alicarnassus (Ant. Rom. 1.12) a very ancient historian.
He lived about the year B. C. 423, and was thus a contemporary of Thucydides and the Peloponnesian war. (Joseph. c. Apion. 1.3.) Respecting his life nothing is known, but his historical works were held in very high esteem by the ancients on account of their accuracy. (Dionys. A. R. 1.73.)
His two works were:
1. A history of Sicily
In nine books, from the reign of king Cocalus, i. e. from the earliest times down to the year B. C. 424 or 425. (Diod. 12.71.)
It is referred to by Pausanias (10.11.3), Clemens of Alexandria (Protrept. p. 22), and Theodoret. (P. 115.).
2. A history of Italy
This is very frequently referred to by Strabo (v. p.242, vi. pp. 252, 254, 255, 257, 262, 264, 265, 278), by Dionysius (ll. cc., and 1.22, 35; comp. Steph. Byz. s. v. *Bre/ttios ; Hesych. s. v. *Xw/nrhn; Niebuhr, Hist. of Rome, i. p. 14, &c.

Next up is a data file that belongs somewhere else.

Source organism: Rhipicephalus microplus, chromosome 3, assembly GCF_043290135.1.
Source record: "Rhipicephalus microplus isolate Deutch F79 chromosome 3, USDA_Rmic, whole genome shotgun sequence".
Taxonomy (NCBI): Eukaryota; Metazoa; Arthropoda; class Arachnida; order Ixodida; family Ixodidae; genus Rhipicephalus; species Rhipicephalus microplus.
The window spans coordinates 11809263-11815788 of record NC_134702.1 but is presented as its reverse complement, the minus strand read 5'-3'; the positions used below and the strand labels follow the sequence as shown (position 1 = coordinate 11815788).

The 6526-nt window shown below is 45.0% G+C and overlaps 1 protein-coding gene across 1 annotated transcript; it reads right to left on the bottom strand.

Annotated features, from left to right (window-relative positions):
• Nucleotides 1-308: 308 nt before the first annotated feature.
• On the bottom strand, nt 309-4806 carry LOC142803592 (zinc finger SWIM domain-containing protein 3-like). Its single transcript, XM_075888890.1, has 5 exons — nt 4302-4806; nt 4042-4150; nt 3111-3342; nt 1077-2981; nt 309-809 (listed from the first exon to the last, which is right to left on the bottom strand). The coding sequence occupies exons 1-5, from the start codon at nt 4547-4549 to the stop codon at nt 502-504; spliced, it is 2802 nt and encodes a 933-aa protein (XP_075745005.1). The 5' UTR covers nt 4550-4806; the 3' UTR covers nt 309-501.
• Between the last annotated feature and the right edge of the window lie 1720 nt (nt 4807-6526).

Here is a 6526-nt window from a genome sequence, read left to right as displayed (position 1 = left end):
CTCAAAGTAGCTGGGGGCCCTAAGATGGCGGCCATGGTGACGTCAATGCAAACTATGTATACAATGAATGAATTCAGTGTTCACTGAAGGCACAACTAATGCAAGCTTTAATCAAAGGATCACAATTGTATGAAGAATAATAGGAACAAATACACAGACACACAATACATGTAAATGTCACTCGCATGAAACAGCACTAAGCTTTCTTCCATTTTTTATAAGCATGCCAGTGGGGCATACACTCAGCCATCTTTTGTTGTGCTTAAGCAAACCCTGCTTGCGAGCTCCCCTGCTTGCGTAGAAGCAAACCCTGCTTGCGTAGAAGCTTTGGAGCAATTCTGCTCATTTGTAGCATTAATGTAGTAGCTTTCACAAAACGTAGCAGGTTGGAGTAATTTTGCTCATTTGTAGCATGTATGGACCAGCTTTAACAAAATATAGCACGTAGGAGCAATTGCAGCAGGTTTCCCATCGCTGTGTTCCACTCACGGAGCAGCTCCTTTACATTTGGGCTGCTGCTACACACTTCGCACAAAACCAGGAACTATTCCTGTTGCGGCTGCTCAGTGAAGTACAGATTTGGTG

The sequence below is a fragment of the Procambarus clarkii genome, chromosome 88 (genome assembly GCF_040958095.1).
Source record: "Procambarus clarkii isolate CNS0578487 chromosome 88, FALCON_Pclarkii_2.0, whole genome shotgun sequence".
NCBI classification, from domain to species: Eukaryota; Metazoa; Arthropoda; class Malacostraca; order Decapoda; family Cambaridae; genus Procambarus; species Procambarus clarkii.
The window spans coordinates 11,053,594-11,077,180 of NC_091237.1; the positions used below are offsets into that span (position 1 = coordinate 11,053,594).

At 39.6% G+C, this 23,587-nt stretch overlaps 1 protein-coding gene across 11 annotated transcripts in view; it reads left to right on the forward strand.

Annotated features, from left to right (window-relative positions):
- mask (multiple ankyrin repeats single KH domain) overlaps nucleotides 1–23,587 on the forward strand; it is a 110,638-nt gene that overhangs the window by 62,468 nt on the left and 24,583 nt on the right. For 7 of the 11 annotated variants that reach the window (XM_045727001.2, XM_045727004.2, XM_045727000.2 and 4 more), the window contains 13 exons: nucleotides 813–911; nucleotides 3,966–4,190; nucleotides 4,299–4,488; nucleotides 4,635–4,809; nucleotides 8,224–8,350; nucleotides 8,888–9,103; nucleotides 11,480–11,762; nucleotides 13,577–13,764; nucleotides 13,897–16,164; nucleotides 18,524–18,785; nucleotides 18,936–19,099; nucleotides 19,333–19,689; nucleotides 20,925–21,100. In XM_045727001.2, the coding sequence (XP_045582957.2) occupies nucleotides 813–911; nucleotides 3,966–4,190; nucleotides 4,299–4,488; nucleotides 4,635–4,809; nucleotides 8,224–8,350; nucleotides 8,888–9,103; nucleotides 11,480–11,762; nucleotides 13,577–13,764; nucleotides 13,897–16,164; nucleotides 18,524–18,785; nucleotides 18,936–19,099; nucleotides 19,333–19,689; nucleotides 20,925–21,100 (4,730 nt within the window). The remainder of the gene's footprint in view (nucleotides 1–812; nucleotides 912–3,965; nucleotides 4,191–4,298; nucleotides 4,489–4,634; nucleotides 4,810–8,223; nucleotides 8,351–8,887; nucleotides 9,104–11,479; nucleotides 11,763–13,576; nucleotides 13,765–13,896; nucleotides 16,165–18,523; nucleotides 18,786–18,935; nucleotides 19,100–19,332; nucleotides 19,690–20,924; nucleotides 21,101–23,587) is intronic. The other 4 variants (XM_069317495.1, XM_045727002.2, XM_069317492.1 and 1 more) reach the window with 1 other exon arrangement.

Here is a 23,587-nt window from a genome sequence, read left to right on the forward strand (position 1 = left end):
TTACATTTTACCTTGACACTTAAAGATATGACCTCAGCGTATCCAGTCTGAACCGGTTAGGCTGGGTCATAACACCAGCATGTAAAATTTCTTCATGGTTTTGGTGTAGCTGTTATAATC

The fragments of Antiochus are contained in C. et T. Müller, Fragm. Histor. Graec.
6. CALLIAS III., son of Hipponicus III. by the lady who married Pericles (Plut. Per. 24), was notorious for his extravagance and profligacy. We have seen, that he must have succeeded to his fortune in B. C. 424, which is not perhaps irreconcileable with the mention of him in the "Flatterers" of Eupolis, the comic poet, B. C. 421, as having recently entered on the inheritance. (Athen. 5.218c.) In B. C. 400, he was engaged in the attempt to crush Andocides by a charge of profanation, in having placed a supplicatory bough on the altar of the temple at Eleusis during the celebration of the mysteries (Andoc. de Myst. § 110, &c.); and, if we may believe the statement of the accused, the bough was placed there by Callias himself, who was provoked at having been thwarted by Andocides in a very disgraceful and profligate attempt. In B. C. 392, we find him in command of the Athenian heavy-armed troops at Corinth on the occasion of the famous defeat of the Spartan Mora by Iphicrat